- Nvidia and Intel are sheltered from China's retaliatory tariffs on semiconductor chips, according to Cowen analyst Matthew Ramsay.
- Even though US chipmakers have strong exposure to the Chinese market, Chinese chipmakers aren't yet competitive.
- China relies heavily on US chipmakers for its supply.
- Watch Nvidia and Intel trade in real time here.
President Donald Trump's trade spat with foreign partners has financial markets scrambling to parse through which industries will get hit the hardest, and which will emerge relatively unscathed.
On June 15, when China announced tariffs on $50 billion of US goods, a number of US semiconductors were on the list.
But US chipmakers, namely Nvidia and Intel, are sheltered from harm, according to Cowen analyst Matthew Ramsay. "We view business risks as much less in our universe with memory and semiconductor capital equipment," he wrote in a note out to clients.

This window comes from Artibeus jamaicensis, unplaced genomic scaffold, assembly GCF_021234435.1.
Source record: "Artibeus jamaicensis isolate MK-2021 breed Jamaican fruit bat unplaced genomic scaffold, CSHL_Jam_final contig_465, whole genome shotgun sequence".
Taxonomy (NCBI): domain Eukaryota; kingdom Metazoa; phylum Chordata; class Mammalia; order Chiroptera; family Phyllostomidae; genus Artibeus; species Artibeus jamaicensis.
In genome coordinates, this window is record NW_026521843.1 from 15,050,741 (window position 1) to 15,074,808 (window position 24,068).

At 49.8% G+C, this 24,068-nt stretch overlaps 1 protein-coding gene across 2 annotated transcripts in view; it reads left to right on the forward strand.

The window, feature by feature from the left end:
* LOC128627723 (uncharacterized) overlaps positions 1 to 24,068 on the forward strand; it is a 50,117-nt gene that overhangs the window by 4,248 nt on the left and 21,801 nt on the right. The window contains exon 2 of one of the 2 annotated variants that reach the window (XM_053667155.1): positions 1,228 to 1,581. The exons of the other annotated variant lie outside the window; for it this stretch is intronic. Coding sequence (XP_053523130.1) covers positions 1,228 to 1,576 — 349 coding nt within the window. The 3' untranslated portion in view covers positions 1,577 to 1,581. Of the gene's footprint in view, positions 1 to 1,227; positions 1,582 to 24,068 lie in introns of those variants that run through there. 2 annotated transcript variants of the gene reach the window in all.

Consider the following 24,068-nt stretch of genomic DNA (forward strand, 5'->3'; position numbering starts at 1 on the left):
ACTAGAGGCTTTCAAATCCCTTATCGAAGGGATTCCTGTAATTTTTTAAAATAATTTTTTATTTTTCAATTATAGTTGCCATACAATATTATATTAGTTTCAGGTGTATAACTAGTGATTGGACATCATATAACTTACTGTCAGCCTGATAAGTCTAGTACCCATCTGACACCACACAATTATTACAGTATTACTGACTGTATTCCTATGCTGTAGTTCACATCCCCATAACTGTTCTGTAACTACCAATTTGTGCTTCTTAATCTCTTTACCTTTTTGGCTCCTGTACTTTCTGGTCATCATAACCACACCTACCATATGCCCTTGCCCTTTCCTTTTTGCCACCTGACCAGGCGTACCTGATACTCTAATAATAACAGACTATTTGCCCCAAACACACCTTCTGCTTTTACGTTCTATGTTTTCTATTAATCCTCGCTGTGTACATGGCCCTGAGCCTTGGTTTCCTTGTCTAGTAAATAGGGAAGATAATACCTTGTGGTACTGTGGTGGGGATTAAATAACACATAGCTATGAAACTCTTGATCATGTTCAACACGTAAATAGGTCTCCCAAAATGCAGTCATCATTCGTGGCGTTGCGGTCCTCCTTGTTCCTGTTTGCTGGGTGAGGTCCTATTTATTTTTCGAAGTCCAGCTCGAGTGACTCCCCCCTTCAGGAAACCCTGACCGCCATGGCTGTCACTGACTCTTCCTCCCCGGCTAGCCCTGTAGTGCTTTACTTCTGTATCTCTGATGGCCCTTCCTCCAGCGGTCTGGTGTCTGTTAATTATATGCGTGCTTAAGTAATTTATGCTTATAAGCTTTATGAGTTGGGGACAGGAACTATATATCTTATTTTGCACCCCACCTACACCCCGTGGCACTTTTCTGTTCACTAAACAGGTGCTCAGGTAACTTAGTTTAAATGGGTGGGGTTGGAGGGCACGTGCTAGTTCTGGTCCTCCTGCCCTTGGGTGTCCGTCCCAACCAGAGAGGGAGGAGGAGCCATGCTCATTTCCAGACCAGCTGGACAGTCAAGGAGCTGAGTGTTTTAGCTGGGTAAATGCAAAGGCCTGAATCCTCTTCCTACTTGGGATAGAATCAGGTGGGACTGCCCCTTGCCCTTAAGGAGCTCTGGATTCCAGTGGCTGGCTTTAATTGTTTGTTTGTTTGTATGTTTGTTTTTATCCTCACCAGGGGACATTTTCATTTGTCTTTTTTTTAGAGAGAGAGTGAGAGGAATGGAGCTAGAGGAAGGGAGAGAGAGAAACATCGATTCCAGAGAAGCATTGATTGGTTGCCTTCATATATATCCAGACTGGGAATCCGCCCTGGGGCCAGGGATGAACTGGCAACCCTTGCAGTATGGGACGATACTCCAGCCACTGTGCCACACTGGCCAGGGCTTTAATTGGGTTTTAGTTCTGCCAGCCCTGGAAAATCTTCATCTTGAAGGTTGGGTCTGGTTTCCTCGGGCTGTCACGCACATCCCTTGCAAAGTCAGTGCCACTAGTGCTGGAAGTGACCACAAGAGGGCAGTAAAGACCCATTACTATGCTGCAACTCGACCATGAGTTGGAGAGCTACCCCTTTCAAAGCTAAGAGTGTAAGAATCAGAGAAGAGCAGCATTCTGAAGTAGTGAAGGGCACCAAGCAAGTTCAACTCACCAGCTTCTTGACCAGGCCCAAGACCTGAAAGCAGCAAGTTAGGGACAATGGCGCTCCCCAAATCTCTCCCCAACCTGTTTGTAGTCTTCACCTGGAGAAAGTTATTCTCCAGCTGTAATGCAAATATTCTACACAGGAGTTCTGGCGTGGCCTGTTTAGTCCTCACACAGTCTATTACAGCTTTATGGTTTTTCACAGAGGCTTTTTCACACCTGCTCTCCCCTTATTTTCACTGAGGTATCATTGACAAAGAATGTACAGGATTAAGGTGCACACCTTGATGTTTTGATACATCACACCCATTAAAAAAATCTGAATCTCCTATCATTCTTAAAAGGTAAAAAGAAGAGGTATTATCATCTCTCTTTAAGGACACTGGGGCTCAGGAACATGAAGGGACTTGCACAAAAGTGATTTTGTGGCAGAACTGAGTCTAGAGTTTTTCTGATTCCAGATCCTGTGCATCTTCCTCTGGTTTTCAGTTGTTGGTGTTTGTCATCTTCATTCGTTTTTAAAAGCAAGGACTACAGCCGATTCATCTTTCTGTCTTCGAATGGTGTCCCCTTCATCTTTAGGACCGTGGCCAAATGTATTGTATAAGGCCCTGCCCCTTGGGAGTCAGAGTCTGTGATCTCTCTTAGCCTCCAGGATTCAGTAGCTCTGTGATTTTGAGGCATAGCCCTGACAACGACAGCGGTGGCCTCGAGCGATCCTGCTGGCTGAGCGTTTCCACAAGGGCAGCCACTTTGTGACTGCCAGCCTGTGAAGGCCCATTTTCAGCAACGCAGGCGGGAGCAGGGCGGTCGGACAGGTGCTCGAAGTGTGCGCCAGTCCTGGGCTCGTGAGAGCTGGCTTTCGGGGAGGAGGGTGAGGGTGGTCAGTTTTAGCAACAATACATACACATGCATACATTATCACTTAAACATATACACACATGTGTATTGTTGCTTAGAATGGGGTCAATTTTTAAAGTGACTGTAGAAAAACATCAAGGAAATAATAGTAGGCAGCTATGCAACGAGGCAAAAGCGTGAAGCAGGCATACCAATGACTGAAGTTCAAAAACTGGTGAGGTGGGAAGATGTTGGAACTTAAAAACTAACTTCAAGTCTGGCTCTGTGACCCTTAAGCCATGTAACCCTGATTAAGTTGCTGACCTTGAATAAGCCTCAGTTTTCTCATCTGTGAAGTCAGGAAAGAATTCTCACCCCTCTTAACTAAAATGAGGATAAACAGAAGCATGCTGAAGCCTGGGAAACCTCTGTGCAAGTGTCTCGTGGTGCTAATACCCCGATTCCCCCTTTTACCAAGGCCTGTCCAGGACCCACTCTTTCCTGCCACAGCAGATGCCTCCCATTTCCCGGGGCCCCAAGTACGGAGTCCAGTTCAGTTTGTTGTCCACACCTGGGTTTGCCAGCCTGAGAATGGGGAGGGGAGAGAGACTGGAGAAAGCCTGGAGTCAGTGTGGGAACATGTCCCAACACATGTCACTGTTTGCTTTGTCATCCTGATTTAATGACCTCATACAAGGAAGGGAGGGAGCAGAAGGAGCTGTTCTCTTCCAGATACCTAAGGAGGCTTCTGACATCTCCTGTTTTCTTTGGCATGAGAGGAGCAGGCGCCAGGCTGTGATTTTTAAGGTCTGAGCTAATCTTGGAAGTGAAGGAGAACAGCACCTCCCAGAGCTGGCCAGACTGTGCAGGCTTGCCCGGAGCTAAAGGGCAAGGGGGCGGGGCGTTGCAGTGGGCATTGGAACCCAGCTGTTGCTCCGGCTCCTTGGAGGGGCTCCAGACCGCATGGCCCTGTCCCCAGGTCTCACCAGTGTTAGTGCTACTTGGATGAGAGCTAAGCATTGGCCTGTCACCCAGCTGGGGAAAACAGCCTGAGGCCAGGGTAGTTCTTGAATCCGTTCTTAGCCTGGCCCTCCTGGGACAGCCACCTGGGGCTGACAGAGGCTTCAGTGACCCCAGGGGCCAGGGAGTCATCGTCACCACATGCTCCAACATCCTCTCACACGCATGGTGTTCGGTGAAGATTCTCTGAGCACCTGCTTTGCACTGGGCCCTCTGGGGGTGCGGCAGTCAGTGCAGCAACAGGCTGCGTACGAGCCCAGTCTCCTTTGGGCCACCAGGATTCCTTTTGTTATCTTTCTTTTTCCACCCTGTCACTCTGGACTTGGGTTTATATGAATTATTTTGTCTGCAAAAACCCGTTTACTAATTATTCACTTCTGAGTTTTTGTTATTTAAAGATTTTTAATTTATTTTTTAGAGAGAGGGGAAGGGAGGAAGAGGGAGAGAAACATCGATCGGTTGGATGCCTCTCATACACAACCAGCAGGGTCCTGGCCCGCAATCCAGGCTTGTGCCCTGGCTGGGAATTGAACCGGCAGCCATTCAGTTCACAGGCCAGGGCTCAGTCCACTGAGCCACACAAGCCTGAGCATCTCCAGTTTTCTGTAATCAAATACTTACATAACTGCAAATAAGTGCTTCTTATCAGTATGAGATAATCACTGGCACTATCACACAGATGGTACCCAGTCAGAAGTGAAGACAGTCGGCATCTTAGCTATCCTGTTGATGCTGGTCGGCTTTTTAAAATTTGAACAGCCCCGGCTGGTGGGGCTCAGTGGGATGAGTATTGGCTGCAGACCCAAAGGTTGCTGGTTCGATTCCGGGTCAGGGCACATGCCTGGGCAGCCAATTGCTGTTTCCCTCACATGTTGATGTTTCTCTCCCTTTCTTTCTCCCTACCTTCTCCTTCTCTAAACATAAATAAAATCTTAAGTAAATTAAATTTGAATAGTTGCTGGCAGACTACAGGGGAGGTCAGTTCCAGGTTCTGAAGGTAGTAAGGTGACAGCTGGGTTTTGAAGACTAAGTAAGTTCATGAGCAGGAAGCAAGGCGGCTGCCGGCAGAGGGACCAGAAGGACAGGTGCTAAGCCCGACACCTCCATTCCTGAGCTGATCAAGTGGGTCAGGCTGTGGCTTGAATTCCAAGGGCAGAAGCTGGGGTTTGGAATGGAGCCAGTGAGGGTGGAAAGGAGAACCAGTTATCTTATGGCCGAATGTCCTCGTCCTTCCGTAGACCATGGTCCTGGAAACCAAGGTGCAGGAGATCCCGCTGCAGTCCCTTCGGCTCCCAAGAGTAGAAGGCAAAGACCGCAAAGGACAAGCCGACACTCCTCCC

He added, "The vast majority of semiconductor suppliers have between 15-30% China end-market exposure including bellwethers Qualcomm, Intel, Nvidia and Broadcom." Still, those chipmakers aren't exposed to any real risk because Chinese chip buyers have few alternatives.
In fact, Ramsay thinks "a full non-compromised trade war between the U.S. and China would irreparably damage global competitiveness for several important Chinese tech giants."
China has been investing in semiconductors to make its own chipmakers more competitive, but for now, those companies are relatively small, and the country still relies heavily on importing US semiconductors.
And China imports more than $200 billion of US semis a year, according to the Nikkei Asian Review.
"Given our belief that China is still multiple years away from competitive n-node digital silicon manufacturing versus Intel, TSMC, Samsung and Global Foundries, we have little concern China has access to alternative supply for most components supplied by companies in our coverage universe," Ramsay added.
Nvidia and Intel both down just over 5% since China's tariff announcement on June 15.